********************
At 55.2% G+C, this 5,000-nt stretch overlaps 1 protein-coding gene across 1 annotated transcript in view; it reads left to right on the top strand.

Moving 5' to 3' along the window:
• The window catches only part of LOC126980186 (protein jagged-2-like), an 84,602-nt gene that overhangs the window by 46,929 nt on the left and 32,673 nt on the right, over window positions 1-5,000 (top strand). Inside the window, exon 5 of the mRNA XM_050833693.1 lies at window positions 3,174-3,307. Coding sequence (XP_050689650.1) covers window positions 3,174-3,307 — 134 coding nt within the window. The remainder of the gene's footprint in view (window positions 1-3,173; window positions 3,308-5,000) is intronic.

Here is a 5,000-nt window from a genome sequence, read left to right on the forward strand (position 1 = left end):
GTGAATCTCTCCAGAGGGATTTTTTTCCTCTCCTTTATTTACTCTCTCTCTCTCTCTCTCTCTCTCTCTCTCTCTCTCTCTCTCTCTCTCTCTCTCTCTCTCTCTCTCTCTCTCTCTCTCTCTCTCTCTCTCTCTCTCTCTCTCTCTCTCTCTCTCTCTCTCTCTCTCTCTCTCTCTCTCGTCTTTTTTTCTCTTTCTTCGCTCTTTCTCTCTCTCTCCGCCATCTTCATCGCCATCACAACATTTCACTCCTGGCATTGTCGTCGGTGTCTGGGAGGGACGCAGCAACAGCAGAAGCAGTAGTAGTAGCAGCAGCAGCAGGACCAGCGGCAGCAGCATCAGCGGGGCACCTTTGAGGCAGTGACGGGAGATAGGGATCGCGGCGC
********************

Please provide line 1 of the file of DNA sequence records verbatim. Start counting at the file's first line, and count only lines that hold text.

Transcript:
At 55.2% G+C, this 5,000-nt stretch overlaps 1 protein-coding gene across 1 annotated transcript in view; it reads left to right on the top strand.